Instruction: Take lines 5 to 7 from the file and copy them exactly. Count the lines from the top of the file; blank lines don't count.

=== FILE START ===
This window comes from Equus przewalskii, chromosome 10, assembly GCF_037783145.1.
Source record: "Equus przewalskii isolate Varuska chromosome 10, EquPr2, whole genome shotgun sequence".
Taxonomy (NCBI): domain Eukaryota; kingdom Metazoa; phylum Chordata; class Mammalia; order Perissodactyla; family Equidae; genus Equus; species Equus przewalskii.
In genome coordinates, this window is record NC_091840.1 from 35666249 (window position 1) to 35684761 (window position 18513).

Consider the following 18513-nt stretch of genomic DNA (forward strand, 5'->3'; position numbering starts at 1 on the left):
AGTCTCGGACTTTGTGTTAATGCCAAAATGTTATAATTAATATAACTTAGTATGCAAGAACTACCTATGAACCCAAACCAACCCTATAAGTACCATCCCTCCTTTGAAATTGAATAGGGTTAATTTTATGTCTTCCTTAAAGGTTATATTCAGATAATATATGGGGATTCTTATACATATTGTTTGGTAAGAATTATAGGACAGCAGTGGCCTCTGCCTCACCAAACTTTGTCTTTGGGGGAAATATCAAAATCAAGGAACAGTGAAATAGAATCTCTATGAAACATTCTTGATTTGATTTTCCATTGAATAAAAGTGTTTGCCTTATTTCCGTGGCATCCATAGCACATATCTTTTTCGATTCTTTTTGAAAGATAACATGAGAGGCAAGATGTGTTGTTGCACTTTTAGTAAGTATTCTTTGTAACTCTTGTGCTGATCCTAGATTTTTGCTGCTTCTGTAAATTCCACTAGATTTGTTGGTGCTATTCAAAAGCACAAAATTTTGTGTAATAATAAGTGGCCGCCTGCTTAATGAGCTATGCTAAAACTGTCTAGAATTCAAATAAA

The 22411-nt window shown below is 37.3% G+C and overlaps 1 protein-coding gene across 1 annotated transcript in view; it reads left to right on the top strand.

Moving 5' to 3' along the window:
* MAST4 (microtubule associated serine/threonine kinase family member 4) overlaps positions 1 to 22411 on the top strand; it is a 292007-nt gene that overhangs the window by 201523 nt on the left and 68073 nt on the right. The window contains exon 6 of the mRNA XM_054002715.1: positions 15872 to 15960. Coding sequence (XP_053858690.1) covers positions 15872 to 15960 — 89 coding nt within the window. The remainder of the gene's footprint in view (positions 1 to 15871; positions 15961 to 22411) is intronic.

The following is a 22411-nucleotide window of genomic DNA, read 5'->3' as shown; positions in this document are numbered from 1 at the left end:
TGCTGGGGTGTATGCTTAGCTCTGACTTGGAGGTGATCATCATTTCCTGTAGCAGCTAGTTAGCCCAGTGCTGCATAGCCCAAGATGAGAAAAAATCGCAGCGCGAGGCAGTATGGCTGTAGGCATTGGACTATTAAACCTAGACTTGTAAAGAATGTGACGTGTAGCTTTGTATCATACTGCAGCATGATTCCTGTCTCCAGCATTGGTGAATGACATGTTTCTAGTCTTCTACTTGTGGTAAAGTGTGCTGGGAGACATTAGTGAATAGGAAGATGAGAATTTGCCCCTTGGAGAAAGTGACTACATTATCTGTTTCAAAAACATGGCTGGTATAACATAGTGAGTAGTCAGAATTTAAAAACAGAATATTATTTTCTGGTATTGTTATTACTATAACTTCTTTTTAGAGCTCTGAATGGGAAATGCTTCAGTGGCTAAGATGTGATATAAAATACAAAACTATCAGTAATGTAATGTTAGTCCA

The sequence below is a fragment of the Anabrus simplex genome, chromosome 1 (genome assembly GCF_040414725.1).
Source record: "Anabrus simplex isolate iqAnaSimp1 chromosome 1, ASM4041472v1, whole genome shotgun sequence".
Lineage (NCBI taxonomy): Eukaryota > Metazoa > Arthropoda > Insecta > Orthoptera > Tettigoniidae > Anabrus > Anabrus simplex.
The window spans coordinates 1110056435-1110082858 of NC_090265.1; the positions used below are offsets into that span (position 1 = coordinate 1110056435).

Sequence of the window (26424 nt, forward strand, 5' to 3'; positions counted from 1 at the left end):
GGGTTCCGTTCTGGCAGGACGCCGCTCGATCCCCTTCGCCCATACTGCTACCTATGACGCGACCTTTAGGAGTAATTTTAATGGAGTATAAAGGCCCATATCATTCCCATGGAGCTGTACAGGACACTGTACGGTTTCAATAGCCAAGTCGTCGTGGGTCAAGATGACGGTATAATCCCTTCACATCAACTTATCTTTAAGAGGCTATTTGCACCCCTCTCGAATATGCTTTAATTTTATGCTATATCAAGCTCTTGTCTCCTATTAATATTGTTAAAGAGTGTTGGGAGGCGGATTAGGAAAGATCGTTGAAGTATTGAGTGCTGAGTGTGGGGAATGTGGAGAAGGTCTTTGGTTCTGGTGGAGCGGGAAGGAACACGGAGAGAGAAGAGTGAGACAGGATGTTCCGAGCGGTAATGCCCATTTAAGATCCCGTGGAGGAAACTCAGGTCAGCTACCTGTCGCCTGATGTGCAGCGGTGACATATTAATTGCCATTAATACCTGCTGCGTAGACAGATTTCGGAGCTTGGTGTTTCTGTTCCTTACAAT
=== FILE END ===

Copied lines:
Consider the following 18513-nt stretch of genomic DNA (forward strand, 5'->3'; position numbering starts at 1 on the left):
AGTCTCGGACTTTGTGTTAATGCCAAAATGTTATAATTAATATAACTTAGTATGCAAGAACTACCTATGAACCCAAACCAACCCTATAAGTACCATCCCTCCTTTGAAATTGAATAGGGTTAATTTTATGTCTTCCTTAAAGGTTATATTCAGATAATATATGGGGATTCTTATACATATTGTTTGGTAAGAATTATAGGACAGCAGTGGCCTCTGCCTCACCAAACTTTGTCTTTGGGGGAAATATCAAAATCAAGGAACAGTGAAATAGAATCTCTATGAAACATTCTTGATTTGATTTTCCATTGAATAAAAGTGTTTGCCTTATTTCCGTGGCATCCATAGCACATATCTTTTTCGATTCTTTTTGAAAGATAACATGAGAGGCAAGATGTGTTGTTGCACTTTTAGTAAGTATTCTTTGTAACTCTTGTGCTGATCCTAGATTTTTGCTGCTTCTGTAAATTCCACTAGATTTGTTGGTGCTATTCAAAAGCACAAAATTTTGTGTAATAATAAGTGGCCGCCTGCTTAATGAGCTATGCTAAAACTGTCTAGAATTCAAATAAA

The 22411-nt window shown below is 37.3% G+C and overlaps 1 protein-coding gene across 1 annotated transcript in view; it reads left to right on the top strand.